P. v. Antonsen CA3

C068739 | Cal. Ct. App. | May 17, 2013

Filed 5/17/13 P. v. Antonsen CA3

NOT TO BE PUBLISHED California Rules of Court, rule 8.1115(a), prohibits courts and parties from citing or relying on opinions not certified for publication or ordered published, except as specified by rule 8.1115(b). This opinion has not been certified for publication or ordered published for purposes of rule 8.1115. IN THE COURT OF APPEAL OF THE STATE OF CALIFORNIA THIRD APPELLATE DISTRICT (Shasta) ---- THE PEOPLE, Plaintiff and Respondent, C068739 v. (Super. Ct. Nos. 05F8308, 06F4080) MARC LEE ANTONSEN, Defendant and Appellant. Defendant Marc Lee Antonsen appeals from a judgment imposing a state prison sentence of seven years following the revocation of his probation. He contends (1) the trial court abused its discretion in revoking his probation and imposing the prison sentence, and (2) it was reversible error not to have the same judge who sustained the probation violation petitions also conduct the sentencing hearing. We reject both contentions.

FACTUAL AND PROCEDURAL BACKGROUND Underlying Convictions Case No. 05F8308: Defendant became involved in a dispute with William Bishop over a driveway Bishop had hired defendant to build. On July 1, 2005, defendant demanded payment from Bishop, but Bishop refused because he did not believe defendant had finished the job. That night, defendant, accompanied by another person, went to Bishop‟s home to discuss payment. Upon being invited in by Bishop, defendant struck Bishop twice in the face, knocking him unconscious. When Bishop regained consciousness, defendant told Bishop that if Bishop did not pay him by July 5th, he would burn the trailer in which Bishop lived and kill him.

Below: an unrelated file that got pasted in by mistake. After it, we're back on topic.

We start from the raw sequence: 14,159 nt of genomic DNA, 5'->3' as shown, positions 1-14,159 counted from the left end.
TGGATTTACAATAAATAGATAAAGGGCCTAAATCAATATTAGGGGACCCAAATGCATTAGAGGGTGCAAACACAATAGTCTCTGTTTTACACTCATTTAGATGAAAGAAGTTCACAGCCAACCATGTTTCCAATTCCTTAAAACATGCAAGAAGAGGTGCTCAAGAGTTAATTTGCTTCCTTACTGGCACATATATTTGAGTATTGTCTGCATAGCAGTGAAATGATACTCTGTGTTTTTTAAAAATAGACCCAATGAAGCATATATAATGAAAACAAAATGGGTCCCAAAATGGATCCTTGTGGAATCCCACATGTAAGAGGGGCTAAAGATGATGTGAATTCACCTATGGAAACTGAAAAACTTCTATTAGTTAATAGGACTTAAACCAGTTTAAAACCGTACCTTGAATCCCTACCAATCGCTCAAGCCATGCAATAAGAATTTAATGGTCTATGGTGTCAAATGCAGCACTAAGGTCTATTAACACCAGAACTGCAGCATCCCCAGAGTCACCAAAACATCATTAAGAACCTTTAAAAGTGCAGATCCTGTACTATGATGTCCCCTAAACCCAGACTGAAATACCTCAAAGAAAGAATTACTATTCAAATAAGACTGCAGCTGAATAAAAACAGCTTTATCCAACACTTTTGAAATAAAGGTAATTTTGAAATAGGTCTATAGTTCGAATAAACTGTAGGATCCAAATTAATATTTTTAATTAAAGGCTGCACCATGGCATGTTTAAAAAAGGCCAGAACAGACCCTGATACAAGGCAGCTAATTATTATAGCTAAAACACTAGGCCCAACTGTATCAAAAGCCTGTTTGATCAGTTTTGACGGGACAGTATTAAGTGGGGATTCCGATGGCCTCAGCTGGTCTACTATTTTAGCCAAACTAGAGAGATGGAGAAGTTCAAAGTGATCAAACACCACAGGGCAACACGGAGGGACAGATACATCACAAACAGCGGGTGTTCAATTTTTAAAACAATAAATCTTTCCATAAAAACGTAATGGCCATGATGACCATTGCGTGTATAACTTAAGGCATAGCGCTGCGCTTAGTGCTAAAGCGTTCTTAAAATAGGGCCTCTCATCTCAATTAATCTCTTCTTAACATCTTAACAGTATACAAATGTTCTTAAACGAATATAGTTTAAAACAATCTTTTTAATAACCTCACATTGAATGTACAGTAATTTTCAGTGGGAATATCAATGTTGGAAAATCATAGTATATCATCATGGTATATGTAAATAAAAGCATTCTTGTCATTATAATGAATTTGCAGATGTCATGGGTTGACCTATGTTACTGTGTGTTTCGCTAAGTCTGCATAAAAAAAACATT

Case No. 06F4080: On May 22, 2006, Steven Thorwaldson was on a road walking home from the residence of an acquaintance when he saw defendant, who told Thorwaldson that he was walking on defendant‟s property. Thorwaldson replied that it was a public thoroughfare. Defendant said, “You can‟t come on my property, or I‟ll kill you.” Defendant hit Thorwaldson several times with a rock and kicked Thorwaldson five to six times while Thorwaldson was on the ground. As Thorwaldson got up to walk away, defendant told Thorwaldson that he would “kick [Thorwaldson‟s] ass” if he came back on defendant‟s property.

On November 3, 2006, defendant pled guilty in case No. 05F8308 to assault by means of force likely to cause great bodily injury (Pen. Code, § 245, subd. (a)(1)) 1 ; in case No. 06F4080, he pled guilty to assault with a deadly weapon (§ 245, subd. (a)(1)) and admitted a sentence enhancement for being on bail (§ 12022.1) and serving a prior prison term (§ 667.5, subd. (b)). In exchange for his pleas and admissions, defendant was sentenced to state prison for seven years, execution of sentence was stayed, and he was granted probation for three years. 2 1 Undesignated statutory references are to the Penal Code. 2 The seven-year term was imposed as follows: In case No. 05F8308, one year for the felony assault; in case No. 06F4080, three years for the felony assault plus two years for the on-bail enhancement, plus one year for serving the prior prison term.